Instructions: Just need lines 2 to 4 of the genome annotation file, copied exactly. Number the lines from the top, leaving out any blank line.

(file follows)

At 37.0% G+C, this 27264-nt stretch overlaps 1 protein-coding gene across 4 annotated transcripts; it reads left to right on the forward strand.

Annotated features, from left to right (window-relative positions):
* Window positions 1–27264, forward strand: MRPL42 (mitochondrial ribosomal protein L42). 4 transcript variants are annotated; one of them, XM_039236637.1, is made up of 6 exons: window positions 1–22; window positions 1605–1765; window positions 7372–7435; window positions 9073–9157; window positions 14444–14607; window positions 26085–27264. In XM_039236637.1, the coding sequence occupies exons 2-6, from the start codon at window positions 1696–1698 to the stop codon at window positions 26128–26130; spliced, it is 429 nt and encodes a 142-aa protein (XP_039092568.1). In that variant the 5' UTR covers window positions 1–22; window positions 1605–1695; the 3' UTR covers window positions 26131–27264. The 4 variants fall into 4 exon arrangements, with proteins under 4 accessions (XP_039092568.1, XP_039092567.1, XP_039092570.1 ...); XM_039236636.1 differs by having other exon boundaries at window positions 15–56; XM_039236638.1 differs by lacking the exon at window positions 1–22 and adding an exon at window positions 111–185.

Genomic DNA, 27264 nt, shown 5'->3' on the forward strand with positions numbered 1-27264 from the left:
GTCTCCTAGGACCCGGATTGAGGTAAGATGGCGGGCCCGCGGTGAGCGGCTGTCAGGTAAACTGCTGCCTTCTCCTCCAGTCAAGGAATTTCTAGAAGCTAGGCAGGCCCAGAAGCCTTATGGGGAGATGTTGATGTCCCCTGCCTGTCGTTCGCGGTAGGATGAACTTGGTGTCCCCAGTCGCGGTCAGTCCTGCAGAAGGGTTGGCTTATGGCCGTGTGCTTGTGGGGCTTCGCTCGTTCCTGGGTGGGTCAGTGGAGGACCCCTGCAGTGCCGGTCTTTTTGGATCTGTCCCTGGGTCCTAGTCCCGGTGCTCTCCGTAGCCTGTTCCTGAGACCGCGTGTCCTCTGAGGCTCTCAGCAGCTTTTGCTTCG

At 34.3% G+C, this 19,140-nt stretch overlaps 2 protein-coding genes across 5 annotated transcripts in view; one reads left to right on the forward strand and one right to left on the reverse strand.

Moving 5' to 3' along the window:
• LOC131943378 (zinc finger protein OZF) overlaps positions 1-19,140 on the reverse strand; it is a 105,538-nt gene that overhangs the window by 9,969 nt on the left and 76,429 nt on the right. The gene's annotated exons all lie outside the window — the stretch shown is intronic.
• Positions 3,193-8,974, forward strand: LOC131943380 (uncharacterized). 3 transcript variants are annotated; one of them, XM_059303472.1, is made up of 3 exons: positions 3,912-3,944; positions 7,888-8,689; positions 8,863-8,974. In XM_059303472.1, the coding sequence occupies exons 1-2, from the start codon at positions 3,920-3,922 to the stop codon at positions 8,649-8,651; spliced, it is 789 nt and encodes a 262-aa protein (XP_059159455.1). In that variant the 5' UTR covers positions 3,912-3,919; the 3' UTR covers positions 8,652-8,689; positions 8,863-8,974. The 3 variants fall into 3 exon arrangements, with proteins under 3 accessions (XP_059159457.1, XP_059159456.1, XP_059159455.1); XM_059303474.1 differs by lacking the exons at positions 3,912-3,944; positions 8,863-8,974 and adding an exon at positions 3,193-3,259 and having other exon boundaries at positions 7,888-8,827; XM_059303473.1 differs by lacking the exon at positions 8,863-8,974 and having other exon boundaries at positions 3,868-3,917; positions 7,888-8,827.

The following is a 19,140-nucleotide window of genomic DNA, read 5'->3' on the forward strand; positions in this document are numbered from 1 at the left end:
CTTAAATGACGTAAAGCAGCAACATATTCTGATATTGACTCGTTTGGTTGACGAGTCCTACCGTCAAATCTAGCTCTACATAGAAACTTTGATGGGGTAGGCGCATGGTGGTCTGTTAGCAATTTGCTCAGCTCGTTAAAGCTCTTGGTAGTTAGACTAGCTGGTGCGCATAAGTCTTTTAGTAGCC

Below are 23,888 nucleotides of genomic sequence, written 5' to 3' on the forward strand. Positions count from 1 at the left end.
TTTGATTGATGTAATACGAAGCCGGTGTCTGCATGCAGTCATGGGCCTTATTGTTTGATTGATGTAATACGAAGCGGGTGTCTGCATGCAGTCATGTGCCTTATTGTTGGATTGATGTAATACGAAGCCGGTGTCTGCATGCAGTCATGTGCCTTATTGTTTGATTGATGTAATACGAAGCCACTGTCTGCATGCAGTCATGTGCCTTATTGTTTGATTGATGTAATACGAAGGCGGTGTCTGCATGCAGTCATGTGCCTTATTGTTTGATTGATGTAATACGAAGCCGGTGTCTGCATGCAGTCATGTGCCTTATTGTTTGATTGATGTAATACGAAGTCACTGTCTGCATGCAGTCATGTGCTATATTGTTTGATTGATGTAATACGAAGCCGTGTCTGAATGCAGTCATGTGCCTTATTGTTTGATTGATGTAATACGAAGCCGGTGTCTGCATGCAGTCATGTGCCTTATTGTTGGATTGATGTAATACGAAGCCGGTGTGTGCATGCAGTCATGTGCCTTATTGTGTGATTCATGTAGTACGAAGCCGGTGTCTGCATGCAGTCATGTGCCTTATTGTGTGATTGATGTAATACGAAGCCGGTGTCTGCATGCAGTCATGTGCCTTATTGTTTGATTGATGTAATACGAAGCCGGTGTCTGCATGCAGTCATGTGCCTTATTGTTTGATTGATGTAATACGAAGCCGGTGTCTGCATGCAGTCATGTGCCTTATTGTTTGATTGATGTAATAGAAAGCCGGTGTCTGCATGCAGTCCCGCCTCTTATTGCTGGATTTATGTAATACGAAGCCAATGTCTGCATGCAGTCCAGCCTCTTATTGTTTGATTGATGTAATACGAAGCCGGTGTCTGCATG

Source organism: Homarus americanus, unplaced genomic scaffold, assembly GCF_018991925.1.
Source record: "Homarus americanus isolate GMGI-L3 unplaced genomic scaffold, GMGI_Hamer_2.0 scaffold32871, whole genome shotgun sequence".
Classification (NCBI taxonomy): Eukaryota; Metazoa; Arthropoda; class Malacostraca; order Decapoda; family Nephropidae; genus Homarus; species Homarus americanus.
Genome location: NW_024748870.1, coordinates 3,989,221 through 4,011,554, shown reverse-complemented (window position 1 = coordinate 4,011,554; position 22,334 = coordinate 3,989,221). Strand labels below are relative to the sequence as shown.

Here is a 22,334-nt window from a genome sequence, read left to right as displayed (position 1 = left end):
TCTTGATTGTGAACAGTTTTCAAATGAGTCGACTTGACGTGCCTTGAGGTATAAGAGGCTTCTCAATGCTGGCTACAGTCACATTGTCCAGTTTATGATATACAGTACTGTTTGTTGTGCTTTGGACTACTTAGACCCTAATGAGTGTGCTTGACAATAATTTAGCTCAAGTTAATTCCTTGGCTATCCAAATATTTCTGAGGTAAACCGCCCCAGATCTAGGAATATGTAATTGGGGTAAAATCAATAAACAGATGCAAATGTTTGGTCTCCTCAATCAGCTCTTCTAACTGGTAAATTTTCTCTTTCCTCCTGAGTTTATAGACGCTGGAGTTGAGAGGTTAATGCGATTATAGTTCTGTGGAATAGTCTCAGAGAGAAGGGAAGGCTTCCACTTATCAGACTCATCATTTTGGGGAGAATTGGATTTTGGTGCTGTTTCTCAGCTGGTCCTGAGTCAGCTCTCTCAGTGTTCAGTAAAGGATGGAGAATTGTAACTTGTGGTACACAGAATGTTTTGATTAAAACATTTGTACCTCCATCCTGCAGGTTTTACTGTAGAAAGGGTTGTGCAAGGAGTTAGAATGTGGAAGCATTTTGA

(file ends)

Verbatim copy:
Annotated features, from left to right (window-relative positions):
* Window positions 1–27264, forward strand: MRPL42 (mitochondrial ribosomal protein L42). 4 transcript variants are annotated; one of them, XM_039236637.1, is made up of 6 exons: window positions 1–22; window positions 1605–1765; window positions 7372–7435; window positions 9073–9157; window positions 14444–14607; window positions 26085–27264. In XM_039236637.1, the coding sequence occupies exons 2-6, from the start codon at window positions 1696–1698 to the stop codon at window positions 26128–26130; spliced, it is 429 nt and encodes a 142-aa protein (XP_039092568.1). In that variant the 5' UTR covers window positions 1–22; window positions 1605–1695; the 3' UTR covers window positions 26131–27264. The 4 variants fall into 4 exon arrangements, with proteins under 4 accessions (XP_039092568.1, XP_039092567.1, XP_039092570.1 ...); XM_039236636.1 differs by having other exon boundaries at window positions 15–56; XM_039236638.1 differs by lacking the exon at window positions 1–22 and adding an exon at window positions 111–185.

Genomic DNA, 27264 nt, shown 5'->3' on the forward strand with positions numbered 1-27264 from the left: